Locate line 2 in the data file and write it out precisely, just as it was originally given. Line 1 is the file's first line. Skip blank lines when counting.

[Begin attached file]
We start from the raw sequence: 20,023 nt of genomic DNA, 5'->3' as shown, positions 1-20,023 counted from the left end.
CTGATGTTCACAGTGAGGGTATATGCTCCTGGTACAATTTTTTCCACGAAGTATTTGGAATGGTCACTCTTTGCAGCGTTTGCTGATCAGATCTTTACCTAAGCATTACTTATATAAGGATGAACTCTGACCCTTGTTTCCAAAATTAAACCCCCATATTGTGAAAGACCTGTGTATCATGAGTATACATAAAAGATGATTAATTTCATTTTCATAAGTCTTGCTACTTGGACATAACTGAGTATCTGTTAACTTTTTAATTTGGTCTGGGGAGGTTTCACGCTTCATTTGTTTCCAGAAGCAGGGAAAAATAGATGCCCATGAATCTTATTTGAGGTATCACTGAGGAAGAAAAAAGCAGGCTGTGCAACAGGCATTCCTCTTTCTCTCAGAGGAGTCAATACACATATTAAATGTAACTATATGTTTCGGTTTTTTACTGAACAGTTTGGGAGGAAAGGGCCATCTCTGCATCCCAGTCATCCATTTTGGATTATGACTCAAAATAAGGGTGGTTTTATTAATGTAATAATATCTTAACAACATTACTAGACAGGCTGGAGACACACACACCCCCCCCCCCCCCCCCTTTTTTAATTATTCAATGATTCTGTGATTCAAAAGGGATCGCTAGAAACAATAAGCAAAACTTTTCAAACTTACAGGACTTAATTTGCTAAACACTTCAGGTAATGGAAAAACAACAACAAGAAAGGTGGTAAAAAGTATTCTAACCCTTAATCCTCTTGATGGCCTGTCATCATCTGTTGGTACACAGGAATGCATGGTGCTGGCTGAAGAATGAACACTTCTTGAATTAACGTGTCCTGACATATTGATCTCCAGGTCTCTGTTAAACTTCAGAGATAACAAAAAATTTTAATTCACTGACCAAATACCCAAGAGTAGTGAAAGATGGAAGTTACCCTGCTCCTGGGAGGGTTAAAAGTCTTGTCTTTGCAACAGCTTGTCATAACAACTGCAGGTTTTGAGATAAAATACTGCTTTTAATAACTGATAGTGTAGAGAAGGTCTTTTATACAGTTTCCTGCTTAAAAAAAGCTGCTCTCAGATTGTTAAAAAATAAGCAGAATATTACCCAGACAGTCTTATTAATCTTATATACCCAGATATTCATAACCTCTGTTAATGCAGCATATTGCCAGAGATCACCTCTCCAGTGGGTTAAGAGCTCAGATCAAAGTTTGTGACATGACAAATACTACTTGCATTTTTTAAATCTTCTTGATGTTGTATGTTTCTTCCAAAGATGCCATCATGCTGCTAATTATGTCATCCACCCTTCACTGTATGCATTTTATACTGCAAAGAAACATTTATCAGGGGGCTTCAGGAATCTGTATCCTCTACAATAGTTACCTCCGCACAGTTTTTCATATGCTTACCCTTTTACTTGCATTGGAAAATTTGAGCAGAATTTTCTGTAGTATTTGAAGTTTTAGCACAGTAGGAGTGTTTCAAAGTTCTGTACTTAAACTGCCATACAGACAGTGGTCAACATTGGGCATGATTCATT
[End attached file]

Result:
CTGATGTTCACAGTGAGGGTATATGCTCCTGGTACAATTTTTTCCACGAAGTATTTGGAATGGTCACTCTTTGCAGCGTTTGCTGATCAGATCTTTACCTAAGCATTACTTATATAAGGATGAACTCTGACCCTTGTTTCCAAAATTAAACCCCCATATTGTGAAAGACCTGTGTATCATGAGTATACATAAAAGATGATTAATTTCATTTTCATAAGTCTTGCTACTTGGACATAACTGAGTATCTGTTAACTTTTTAATTTGGTCTGGGGAGGTTTCACGCTTCATTTGTTTCCAGAAGCAGGGAAAAATAGATGCCCATGAATCTTATTTGAGGTATCACTGAGGAAGAAAAAAGCAGGCTGTGCAACAGGCATTCCTCTTTCTCTCAGAGGAGTCAATACACATATTAAATGTAACTATATGTTTCGGTTTTTTACTGAACAGTTTGGGAGGAAAGGGCCATCTCTGCATCCCAGTCATCCATTTTGGATTATGACTCAAAATAAGGGTGGTTTTATTAATGTAATAATATCTTAACAACATTACTAGACAGGCTGGAGACACACACACCCCCCCCCCCCCCCCCTTTTTTAATTATTCAATGATTCTGTGATTCAAAAGGGATCGCTAGAAACAATAAGCAAAACTTTTCAAACTTACAGGACTTAATTTGCTAAACACTTCAGGTAATGGAAAAACAACAACAAGAAAGGTGGTAAAAAGTATTCTAACCCTTAATCCTCTTGATGGCCTGTCATCATCTGTTGGTACACAGGAATGCATGGTGCTGGCTGAAGAATGAACACTTCTTGAATTAACGTGTCCTGACATATTGATCTCCAGGTCTCTGTTAAACTTCAGAGATAACAAAAAATTTTAATTCACTGACCAAATACCCAAGAGTAGTGAAAGATGGAAGTTACCCTGCTCCTGGGAGGGTTAAAAGTCTTGTCTTTGCAACAGCTTGTCATAACAACTGCAGGTTTTGAGATAAAATACTGCTTTTAATAACTGATAGTGTAGAGAAGGTCTTTTATACAGTTTCCTGCTTAAAAAAAGCTGCTCTCAGATTGTTAAAAAATAAGCAGAATATTACCCAGACAGTCTTATTAATCTTATATACCCAGATATTCATAACCTCTGTTAATGCAGCATATTGCCAGAGATCACCTCTCCAGTGGGTTAAGAGCTCAGATCAAAGTTTGTGACATGACAAATACTACTTGCATTTTTTAAATCTTCTTGATGTTGTATGTTTCTTCCAAAGATGCCATCATGCTGCTAATTATGTCATCCACCCTTCACTGTATGCATTTTATACTGCAAAGAAACATTTATCAGGGGGCTTCAGGAATCTGTATCCTCTACAATAGTTACCTCCGCACAGTTTTTCATATGCTTACCCTTTTACTTGCATTGGAAAATTTGAGCAGAATTTTCTGTAGTATTTGAAGTTTTAGCACAGTAGGAGTGTTTCAAAGTTCTGTACTTAAACTGCCATACAGACAGTGGTCAACATTGGGCATGATTCATT